All about Proteins
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What’s the latest news with your healthy choices...is it getting any easier to stick to your nutritional plan? Are you struggling with any part of your daily diet and if so what are you doing about it? Have you buried it under the huge “to do list” we all have and you will worry about it when it’s too late and the wheels come off completely? Let me know what I can do to support and help you...that’s why I’m here.
Is your mindful eating leaving you feeling better and more energised. Happier in yourself and growing in confidence with what you should put in your shopping basket? Are you drinking more water and feeling better for it...is it enough?
What have you got to tell me...what can we do to move it forward and get you feeling even better?
Today’s Topic: PROTEINS
So we all hear time and time again about protein in our diets! Who’s confused? We see the protein shakes being used and wonder if we too should be using them! Remember protein shakes are a supplement and they supplement the diet if you struggle to get in enough protein from food sources. The protein shakes are not a replacement for food.
What do we need protein for?
Protein is essential for the growth, maintenance and repair of body tissue and cells (not just muscle repair guys). It’s part of every living cell.
Protein is also makes up some tissues like skin, muscle, tendons, ligaments, hair.
It’s also the core of teeth and bones.
Protein also performs a variety of physiological functions inside our bodies.
Ø All our enzymes are proteins. Enzymes control the rate & pattern on chemical reactions such as digestion of food & the extraction of energy from it.
Ø Some hormones are made up of protein.
Ø Antibodies (produced by white blood cells & move into the bloodstream to fight infection) are proteins.
What’s the structure of protein?
Proteins are made of long chained amino acids and there are 20 of these. 8 of these we must get from food as our body can’t make them so these are called Essential Amino Acids and 12 of them our cells can make inside our bodies so they are Non-essential.
After you eat protein the long chains are broken down during digestion into the amino acids. These are then transported to the liver & muscle cells to produce energy, used to build & repair body tissue and cells, build enzymes, hormones and antibodies.
What should I eat?
It’s important to keep your cells topped up with all the amino acids & you can do this by eating protein on a daily basis. But you should pay particular attention to sources of the 8 essential amino acids (remember our body doesn’t make these – we need to eat them).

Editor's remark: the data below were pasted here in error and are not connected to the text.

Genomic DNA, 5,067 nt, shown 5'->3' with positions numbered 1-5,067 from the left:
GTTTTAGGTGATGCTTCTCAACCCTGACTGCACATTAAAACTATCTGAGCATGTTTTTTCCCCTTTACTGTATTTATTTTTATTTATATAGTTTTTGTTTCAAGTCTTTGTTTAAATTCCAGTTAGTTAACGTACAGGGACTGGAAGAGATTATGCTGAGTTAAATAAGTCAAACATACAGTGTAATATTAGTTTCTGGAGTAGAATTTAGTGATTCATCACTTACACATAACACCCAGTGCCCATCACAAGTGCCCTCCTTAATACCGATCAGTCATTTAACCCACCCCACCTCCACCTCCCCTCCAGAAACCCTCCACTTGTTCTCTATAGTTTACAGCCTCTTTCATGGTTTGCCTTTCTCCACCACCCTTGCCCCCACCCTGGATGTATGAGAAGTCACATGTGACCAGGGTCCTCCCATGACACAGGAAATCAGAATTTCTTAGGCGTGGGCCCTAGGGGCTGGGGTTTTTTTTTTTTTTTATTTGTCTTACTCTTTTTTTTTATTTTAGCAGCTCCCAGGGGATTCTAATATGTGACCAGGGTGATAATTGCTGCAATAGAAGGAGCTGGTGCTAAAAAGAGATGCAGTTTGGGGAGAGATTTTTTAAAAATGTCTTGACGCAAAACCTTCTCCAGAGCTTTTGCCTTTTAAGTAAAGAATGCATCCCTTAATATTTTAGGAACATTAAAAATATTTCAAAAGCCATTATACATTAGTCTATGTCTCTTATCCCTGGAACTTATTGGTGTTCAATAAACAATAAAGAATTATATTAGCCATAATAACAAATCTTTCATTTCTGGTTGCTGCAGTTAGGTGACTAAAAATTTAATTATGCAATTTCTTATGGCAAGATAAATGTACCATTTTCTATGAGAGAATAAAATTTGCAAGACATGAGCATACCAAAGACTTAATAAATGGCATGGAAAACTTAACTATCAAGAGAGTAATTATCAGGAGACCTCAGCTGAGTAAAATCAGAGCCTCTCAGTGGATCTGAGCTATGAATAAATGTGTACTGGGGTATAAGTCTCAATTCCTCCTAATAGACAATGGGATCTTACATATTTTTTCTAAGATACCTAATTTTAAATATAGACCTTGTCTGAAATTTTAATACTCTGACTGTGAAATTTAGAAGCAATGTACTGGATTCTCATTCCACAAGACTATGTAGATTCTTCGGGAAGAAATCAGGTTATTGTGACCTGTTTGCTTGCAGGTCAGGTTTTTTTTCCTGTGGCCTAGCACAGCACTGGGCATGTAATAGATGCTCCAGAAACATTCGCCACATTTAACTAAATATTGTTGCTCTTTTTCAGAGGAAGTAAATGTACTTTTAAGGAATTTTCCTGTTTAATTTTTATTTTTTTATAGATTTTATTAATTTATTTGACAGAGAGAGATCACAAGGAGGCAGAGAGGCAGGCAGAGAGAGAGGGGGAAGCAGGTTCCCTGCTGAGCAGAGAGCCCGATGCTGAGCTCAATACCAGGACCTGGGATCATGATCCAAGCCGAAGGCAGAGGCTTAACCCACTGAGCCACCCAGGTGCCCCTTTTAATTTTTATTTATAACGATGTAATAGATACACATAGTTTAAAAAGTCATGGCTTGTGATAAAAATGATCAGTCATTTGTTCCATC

Complete Proteins – all essential amino acids present
Animal produce – eggs, milk, cheese
Soya bean products
What does incomplete protein mean?
They have one or more of the essential amino acids missing.
Most plant protein are incomplete and therefore lack different amino acids.
However if you combine plant protein sources you can solve the problem and will supply adequate amounts of the required amino acids from different sources.
So for example if you’re a veggie – it’s essential to have a mixed diet of pulses, grains, cereals and nuts for full complement of essential amino acids.
Examples of combining: Toast & peanut butter, Vegetable chilli & rice, Toast & beans, Lentil Soup.
So How much should I eat?
We’ve all heard millions of different reports about how much you should eat on a daily basis, the risk of under eating or over eating protein and now we are confused right?
So you should understand that you’re body will not use protein as an energy source unless it’s a last resort and you’ve used all your carbohydrate stores up. This is extremely unlikely to happen unless you are an athlete (not going to open this can of worms – my endurance clients get different protein support).
The government recommended guideline is 0.8g of protein per kg of bodyweight – 10-15 % of your daily calories. So if you weigh 70kg that’s 56g of protein per day. Not much hey when you consider you might eat a 130g chicken breast that contains 39g of protein plus an egg with 8g protein plus a ½ tin of baked beans with 10g or protein – oh looks what’s happened...I’ve already shot over my daily protein allowance and that was only lunch!
So what’s that all about? That calculation is an estimate based on a healthy adult who is maintaining their desirable bodyweight & composition and who is not active! Is that us....No!
So what should you active Unicorns eat?
You should aim to eat at least 1.5 – 2g of protein per kg of your bodyweight. So let’s take the 70kg bodyweight again – that’s a daily protein requirement of 105g – 140g. If you’re fairy inactive take the lower end of the spectrum and if you’re doing weight training and HIIT a few times per week go for the higher end.
Sources of Protein
Quorn (Textured vegetable protein)
Whey Protein Powder
Fitness Fact of the week
Increasing your protein intake in the hope of producing bigger muscles won’t work. For effective lean muscle growth (hypertrophy) you need an increase in protein intake with the appropriate workload on the muscles.
Quote of the week
“Goals are never as powerful as someone’s internal motivations. ”